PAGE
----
So yes, of course prisoners should be given the right to vote. They did a crime, and got sentenced for it. Being denied the right to vote is a spiteful and gratuitous add-on by a community that prisoners will, at some point, re-join. At which point they can join the rest of us in asking for some major left wing initiatives to vote for.
Ihumatao… on Marae
This column and others have been urging central government to take a more active role in resolving the Ihumatao dispute. That commentary now seems misguided. In case you missed these two Marae interviews last week with Auckland mayoral aspirant John Tamihere and with Auckland mayor Phil Goff, they’re well worth your time.
Both Tamihere and Goff are advocating for the need to hold back, and to respect the time and process required in mana whenua arriving at a compromise solution themselves, under the guidance of the kingitanga that both sides respect. Presumably, if more resources will ultimately be required to make any compromise deal work, the approach can then be made to central and local government by mana whenua, with a settlement proposal in hand. Rushing in to impose a solution, or out of some extraneous political need for PM Jacinda Ardern to show ‘leadership’… would not be a good idea. As Goff says, it has been interesting to see how this dispute has been peacefully handled here, in contrast to the way the authorities have been dealing with protest movements in Hong Kong, and in Russia.
Talking of serious conflicts… the world’s worst humanitarian crisis has just entered a new phase. Until now, Yemen has been (lazily) described as a proxy war between Saudi/UAE forces on one side, and Iran on the other. It isn’t. Iran’s mullahs belong to a different sect of Shia Islam to the northern Houthi rebels who have secessionist grievances that date right back to the 1960s, and who are now attacking Saudi oil trade in the Gulf in revenge for the hideous human rights abuses (random bombing of schools and hospitals, plus a cholera epidemic) perpetrated by a Saudi regime that’s intent on creating a weak and compliant Yemeni government on its borders. Iran has been a virtual bystander to this conflict.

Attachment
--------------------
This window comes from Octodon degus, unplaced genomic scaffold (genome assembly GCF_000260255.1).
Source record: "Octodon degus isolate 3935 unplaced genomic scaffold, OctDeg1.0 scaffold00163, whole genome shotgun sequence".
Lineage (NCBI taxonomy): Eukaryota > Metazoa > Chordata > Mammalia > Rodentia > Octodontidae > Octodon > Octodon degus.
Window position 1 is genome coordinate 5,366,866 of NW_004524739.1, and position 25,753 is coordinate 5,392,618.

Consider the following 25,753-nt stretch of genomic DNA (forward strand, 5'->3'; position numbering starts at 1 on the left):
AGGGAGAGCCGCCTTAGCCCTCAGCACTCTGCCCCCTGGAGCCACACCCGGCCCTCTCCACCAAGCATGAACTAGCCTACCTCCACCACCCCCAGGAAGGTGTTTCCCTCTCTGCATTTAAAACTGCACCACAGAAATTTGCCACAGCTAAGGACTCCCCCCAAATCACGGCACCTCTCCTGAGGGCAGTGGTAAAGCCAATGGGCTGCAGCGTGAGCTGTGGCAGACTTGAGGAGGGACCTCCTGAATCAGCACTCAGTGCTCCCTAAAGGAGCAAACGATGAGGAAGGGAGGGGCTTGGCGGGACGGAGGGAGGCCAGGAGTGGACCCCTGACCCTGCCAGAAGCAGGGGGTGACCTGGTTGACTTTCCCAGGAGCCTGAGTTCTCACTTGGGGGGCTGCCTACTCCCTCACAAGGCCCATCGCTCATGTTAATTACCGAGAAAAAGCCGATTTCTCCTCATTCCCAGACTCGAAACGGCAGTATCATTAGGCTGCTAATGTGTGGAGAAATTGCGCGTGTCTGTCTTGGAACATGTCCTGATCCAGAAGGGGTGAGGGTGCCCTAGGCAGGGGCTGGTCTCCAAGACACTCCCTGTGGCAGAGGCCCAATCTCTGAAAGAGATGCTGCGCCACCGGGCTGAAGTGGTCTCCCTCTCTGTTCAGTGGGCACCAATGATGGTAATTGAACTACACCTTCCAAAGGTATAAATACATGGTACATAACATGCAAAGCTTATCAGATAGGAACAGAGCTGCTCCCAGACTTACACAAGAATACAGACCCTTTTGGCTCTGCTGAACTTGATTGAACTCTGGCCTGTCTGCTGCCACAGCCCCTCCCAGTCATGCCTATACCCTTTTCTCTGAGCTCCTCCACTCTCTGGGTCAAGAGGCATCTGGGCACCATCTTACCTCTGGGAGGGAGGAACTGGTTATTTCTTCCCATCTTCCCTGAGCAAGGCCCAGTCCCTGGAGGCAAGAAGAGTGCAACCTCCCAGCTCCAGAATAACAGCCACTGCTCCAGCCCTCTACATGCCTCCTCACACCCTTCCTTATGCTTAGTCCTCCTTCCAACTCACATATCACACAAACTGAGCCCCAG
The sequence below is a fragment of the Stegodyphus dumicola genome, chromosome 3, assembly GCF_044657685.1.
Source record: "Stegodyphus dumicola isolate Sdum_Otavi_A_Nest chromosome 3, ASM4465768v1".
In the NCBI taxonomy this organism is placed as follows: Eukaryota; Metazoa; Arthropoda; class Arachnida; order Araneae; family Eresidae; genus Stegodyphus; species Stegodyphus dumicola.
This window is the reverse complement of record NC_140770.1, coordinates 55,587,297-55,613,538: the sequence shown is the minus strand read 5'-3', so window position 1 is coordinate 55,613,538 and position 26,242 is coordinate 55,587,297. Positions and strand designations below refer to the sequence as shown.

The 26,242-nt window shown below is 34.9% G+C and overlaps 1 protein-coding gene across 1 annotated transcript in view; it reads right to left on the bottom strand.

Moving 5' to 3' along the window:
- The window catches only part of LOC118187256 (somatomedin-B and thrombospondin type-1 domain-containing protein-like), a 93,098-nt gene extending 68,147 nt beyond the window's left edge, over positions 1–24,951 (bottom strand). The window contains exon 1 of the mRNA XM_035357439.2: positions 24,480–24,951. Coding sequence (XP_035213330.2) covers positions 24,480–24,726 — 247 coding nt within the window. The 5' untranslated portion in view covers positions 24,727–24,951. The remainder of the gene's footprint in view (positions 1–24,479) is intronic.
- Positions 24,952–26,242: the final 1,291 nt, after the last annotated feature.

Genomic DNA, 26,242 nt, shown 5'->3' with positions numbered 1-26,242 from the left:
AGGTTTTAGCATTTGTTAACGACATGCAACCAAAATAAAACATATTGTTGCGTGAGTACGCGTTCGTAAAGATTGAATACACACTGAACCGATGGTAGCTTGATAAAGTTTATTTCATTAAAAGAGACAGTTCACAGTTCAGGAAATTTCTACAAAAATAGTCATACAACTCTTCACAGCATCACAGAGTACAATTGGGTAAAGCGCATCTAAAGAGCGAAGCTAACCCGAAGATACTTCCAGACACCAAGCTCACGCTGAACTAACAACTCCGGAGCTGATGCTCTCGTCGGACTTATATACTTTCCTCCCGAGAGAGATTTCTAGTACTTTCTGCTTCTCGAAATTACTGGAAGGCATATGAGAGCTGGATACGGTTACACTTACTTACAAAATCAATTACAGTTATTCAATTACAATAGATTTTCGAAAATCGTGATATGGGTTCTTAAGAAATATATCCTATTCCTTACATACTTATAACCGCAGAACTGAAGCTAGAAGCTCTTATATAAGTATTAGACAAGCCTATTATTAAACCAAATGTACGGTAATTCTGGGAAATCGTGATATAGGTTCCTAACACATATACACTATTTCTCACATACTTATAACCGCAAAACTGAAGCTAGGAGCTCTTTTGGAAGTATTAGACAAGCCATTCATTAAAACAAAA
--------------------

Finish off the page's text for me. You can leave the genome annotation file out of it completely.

So what’s new? Last week, the fighting between the Saudi and UAE proxy forces came to a head. Abu Dhabi has its own ambitions to be a regional power in the Middle East, and the separatist militia that the UAE supports – who are south Yemeni secessionists linked to al Qaeda – has been actively fighting the Al-Aslah militia (which has ties to the Muslim Brotherhood) that the Saudis have been supporting. Of late, these militia have been spending more time fighting each other in the cities of Taiz and Aden than they have in fighting the Houthis.
Now, it seems that the UAE -backed forces have succeeded in conquering Aden which is the supposed centre of power of the Hadi government-in-exile that the Saudis and the rest of the international community doggedly continue to support. (Abd-Rabbu Mansuor Hadi himself lives in Riyadh, where he is a willing captive of his Saudi sponsors.) As usual, Yemeni civilians suffered during the recent conflict:
The last few days of clashes [in Aden] have taken place in predominantly civilian neighbourhoods, leaving many trapped without access to hospitals, clinics, or markets.
At a time when the Australian and New Zealand government are pondering whether to join an international fleet in order to keep the Straits of Hormuz open for the benefit of the Saudi regime and the global oil trade, maybe putting an end to the human rights outrages that the Saudis have been inflicting on Yemen should be a more urgent priority. After all, it was the Saudi intervention in 2014 that has eventually generated the Houthi threat to the world’s tanker traffic.
Nothin’ But The Blues
Given how many stones are being cast in his passway by New Zealand First, ain’t no wonder Andrew Little has been singing the blues. Maybe these blues:
Talking of sad/beautiful songs… Last week, Werewolf featured two new Angel Olsen tracks that she’s released in 2019. In the process, this great live version of an out-take from 2014’s Burn Your Fire album also came to light: